Combating Web Form Spam

So you’ve got your new website and it’s everything you wanted it to be. Except now, you have a new problem, your awesome new website seems to have attracted the worst of visitors: spam bots. Your lead generating forms are now cluttering your inbox with messages about a range of unrelated topics. With our recent website redesign we experienced this problem first hand, and boy was it frustrating! Spammers are known to troll fresh sites in an effort to publish their content on your website. You’re probably familiar with email spam, although it’s hardly a problem anymore with how intelligent email providers have gotten at sorting out spam, but web form spam is a different problem altogether. Web form spam results in a large volume of unwanted form submissions containing “junk” text and often irrelevant web links.

So, why do they do it? These spammers have two goals in mind. First, they are looking for vulnerable points of entrance on your website that will allow them to hijack it in order to relay their spam messages via email. Secondly, they are looking to publish their content on your website through comments, guestbooks, etc. If their content does get published with their hyperlinks, it could still lead to a temporary SEO boost for the spammer or the spammer’s clients- of course until Google’s algorithm figures it out.

What can you do to conquer it? There are a few different things you can do to ward off this annoying problem. Note that you do need an experienced web developer to implement these solutions. If you’re a dealer of ours, you can be comforted to know we have a large, growing staff of developers on our team to make sure kinks like this get worked out.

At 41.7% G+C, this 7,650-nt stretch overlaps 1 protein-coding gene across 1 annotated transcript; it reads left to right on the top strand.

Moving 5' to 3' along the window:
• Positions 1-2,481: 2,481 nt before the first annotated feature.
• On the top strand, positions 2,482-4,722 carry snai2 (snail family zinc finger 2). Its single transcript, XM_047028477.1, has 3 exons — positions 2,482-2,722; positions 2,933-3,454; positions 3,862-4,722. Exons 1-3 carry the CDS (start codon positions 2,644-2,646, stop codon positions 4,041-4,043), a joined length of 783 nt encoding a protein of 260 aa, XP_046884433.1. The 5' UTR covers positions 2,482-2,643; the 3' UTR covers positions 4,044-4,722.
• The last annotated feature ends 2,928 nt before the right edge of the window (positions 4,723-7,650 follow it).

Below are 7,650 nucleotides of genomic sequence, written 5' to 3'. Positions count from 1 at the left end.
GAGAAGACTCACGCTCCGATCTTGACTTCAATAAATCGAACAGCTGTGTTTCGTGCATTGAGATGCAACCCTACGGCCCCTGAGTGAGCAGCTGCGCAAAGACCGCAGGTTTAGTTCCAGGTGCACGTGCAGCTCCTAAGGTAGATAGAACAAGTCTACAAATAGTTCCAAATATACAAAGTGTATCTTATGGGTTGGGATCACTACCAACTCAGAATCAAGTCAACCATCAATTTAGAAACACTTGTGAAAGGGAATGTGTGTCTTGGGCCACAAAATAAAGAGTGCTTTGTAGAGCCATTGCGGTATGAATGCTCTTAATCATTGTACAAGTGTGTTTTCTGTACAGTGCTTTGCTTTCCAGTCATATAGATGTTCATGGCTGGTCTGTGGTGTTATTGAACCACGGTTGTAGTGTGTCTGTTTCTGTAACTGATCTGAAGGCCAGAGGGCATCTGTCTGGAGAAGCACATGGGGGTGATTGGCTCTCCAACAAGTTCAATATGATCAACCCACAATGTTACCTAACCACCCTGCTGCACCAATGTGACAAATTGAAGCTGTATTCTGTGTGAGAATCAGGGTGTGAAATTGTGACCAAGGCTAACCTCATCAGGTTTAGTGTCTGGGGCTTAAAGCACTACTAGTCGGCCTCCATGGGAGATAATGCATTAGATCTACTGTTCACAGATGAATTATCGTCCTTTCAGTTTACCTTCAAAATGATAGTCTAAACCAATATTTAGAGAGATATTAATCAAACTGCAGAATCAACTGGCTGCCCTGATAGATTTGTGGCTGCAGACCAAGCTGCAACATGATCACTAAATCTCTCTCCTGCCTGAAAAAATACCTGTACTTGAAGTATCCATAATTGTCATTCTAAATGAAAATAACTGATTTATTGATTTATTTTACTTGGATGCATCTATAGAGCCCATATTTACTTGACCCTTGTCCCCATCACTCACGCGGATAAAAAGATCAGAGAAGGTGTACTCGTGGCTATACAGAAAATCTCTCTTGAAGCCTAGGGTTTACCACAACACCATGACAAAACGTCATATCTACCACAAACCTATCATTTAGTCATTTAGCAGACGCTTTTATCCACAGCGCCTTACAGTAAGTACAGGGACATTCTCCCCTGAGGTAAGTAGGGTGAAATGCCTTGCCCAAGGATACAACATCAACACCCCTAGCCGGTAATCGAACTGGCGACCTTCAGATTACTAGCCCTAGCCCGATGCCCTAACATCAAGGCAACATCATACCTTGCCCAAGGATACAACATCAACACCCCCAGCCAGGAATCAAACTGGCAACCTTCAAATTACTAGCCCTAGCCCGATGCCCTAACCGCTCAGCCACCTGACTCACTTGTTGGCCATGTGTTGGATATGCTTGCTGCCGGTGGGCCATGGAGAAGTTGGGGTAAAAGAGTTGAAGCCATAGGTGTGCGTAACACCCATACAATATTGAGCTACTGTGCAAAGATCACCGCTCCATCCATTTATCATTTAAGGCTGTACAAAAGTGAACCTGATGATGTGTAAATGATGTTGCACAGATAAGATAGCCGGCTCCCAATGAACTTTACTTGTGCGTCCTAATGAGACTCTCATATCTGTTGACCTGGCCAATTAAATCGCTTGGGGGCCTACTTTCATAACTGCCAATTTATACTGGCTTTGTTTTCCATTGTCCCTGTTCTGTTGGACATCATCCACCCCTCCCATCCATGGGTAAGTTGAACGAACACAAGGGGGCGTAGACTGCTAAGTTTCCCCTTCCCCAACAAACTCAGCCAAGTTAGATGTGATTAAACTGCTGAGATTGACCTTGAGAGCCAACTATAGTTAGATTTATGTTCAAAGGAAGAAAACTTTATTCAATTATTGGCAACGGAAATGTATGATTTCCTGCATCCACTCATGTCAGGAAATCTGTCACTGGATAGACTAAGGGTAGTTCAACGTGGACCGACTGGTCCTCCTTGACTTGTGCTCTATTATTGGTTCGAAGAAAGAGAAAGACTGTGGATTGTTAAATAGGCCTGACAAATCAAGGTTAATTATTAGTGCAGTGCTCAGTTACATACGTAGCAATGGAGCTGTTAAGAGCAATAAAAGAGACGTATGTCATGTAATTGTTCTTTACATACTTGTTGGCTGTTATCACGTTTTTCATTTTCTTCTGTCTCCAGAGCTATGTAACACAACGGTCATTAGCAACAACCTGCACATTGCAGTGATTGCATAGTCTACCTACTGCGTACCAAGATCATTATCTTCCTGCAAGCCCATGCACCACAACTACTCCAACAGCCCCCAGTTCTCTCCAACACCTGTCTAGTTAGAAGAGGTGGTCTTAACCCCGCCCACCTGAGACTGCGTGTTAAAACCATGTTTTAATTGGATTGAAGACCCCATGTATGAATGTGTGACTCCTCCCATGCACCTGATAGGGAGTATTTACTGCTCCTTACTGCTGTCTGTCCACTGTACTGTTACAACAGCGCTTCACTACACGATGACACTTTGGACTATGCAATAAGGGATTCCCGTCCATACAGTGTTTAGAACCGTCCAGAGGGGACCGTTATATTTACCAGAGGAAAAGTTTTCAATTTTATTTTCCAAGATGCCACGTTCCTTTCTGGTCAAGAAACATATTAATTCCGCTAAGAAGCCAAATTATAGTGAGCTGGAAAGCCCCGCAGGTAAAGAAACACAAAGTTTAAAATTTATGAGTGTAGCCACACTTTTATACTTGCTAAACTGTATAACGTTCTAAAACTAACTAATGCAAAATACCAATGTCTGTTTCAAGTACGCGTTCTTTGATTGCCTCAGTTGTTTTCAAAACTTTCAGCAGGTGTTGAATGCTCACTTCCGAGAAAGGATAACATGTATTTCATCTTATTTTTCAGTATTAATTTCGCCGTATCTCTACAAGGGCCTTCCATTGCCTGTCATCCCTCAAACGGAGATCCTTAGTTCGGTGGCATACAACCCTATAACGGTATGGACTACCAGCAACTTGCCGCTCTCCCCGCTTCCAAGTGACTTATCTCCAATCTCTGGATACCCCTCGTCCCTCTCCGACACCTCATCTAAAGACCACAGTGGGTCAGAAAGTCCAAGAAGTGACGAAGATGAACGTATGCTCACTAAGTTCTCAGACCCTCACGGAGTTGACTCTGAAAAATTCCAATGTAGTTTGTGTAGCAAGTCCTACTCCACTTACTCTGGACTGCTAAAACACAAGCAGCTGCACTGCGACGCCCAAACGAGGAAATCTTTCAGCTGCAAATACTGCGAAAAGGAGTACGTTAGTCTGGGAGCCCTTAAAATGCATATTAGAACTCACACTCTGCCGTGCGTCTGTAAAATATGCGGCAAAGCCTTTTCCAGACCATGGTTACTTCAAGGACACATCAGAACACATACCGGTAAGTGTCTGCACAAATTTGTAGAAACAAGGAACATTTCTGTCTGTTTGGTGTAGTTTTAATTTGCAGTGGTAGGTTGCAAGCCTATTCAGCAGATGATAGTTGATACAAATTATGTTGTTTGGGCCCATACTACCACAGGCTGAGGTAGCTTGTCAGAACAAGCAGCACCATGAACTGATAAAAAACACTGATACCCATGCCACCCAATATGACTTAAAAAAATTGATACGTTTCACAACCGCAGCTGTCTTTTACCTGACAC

Solutions include:

  • Honeypot: This popular method of fighting web form spam consists of entering a hidden form field into the back end of your website that acts as a decoy. Human users cannot see the field but spam bots will. Therefore, when spammers are filling out the forms they’ll automatically fill out this hidden form field and be sorted as spam. For a more thorough explanation of this method, check out this article.
  • Random Questions: Another popular method for fighting spam bots is to include a random question in your form that would be hard for bots to answer- for example, questions that require human understanding like, “which is bigger, an elephant or a mouse?” These questions should rotate for the form to be most effective.
  • (re)Captcha: This method of tackling web spam used to be a frustrating process as you probably recognize in the image below.

However, Google now offers a free no captcha recaptcha solution that works quite well and in most cases has a minimal impact on UX. Simply check the box that reads “I’m not a robot” and you’re all set!

While this problem is definitely obnoxious and can be discouraging after the exciting accomplishment of launching your new website, it is crucial that you solve it by turning to a developer to implement one of these solutions. By doing so you can better protect your website from being vulnerable to spam, and more quickly respond to genuine leads without having to clean out all the junk. For help with this, feel free to email us at marketing@commercialwebservices.com.


Sarah Gallagher

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